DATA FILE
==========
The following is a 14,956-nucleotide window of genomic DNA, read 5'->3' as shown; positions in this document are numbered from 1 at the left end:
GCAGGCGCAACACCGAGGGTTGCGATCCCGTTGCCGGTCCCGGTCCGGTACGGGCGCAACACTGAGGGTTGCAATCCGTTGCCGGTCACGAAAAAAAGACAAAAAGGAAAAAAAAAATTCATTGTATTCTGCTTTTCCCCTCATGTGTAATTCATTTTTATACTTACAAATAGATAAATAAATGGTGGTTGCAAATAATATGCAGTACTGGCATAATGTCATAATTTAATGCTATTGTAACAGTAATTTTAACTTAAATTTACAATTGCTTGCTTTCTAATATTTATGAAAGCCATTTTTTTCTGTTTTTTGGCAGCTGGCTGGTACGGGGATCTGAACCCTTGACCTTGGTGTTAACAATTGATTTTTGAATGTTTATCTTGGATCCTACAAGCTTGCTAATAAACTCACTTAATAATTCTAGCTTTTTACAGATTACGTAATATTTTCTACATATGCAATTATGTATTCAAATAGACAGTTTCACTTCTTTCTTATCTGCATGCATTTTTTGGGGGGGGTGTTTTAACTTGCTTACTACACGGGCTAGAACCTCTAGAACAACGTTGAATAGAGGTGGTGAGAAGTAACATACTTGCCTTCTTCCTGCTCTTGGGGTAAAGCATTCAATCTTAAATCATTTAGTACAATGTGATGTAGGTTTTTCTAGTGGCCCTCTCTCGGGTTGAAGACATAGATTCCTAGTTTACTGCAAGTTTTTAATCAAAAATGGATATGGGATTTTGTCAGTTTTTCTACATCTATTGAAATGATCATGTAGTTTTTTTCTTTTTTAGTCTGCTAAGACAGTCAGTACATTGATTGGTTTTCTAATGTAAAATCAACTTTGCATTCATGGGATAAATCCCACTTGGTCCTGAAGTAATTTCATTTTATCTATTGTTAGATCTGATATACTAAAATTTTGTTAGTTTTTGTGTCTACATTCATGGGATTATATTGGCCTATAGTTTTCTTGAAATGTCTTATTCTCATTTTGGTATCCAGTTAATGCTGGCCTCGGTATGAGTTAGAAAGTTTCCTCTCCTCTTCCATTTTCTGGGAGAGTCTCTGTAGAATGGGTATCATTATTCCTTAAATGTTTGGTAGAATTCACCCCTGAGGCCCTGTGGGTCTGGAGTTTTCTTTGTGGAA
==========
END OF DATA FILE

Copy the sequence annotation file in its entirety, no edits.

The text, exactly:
The following is a 14,956-nucleotide window of genomic DNA, read 5'->3' as shown; positions in this document are numbered from 1 at the left end:
GCAGGCGCAACACCGAGGGTTGCGATCCCGTTGCCGGTCCCGGTCCGGTACGGGCGCAACACTGAGGGTTGCAATCCGTTGCCGGTCACGAAAAAAAGACAAAAAGGAAAAAAAAAATTCATTGTATTCTGCTTTTCCCCTCATGTGTAATTCATTTTTATACTTACAAATAGATAAATAAATGGTGGTTGCAAATAATATGCAGTACTGGCATAATGTCATAATTTAATGCTATTGTAACAGTAATTTTAACTTAAATTTACAATTGCTTGCTTTCTAATATTTATGAAAGCCATTTTTTTCTGTTTTTTGGCAGCTGGCTGGTACGGGGATCTGAACCCTTGACCTTGGTGTTAACAATTGATTTTTGAATGTTTATCTTGGATCCTACAAGCTTGCTAATAAACTCACTTAATAATTCTAGCTTTTTACAGATTACGTAATATTTTCTACATATGCAATTATGTATTCAAATAGACAGTTTCACTTCTTTCTTATCTGCATGCATTTTTTGGGGGGGGTGTTTTAACTTGCTTACTACACGGGCTAGAACCTCTAGAACAACGTTGAATAGAGGTGGTGAGAAGTAACATACTTGCCTTCTTCCTGCTCTTGGGGTAAAGCATTCAATCTTAAATCATTTAGTACAATGTGATGTAGGTTTTTCTAGTGGCCCTCTCTCGGGTTGAAGACATAGATTCCTAGTTTACTGCAAGTTTTTAATCAAAAATGGATATGGGATTTTGTCAGTTTTTCTACATCTATTGAAATGATCATGTAGTTTTTTTCTTTTTTAGTCTGCTAAGACAGTCAGTACATTGATTGGTTTTCTAATGTAAAATCAACTTTGCATTCATGGGATAAATCCCACTTGGTCCTGAAGTAATTTCATTTTATCTATTGTTAGATCTGATATACTAAAATTTTGTTAGTTTTTGTGTCTACATTCATGGGATTATATTGGCCTATAGTTTTCTTGAAATGTCTTATTCTCATTTTGGTATCCAGTTAATGCTGGCCTCGGTATGAGTTAGAAAGTTTCCTCTCCTCTTCCATTTTCTGGGAGAGTCTCTGTAGAATGGGTATCATTATTCCTTAAATGTTTGGTAGAATTCACCCCTGAGGCCCTGTGGGTCTGGAGTTTTCTTTGTGGAA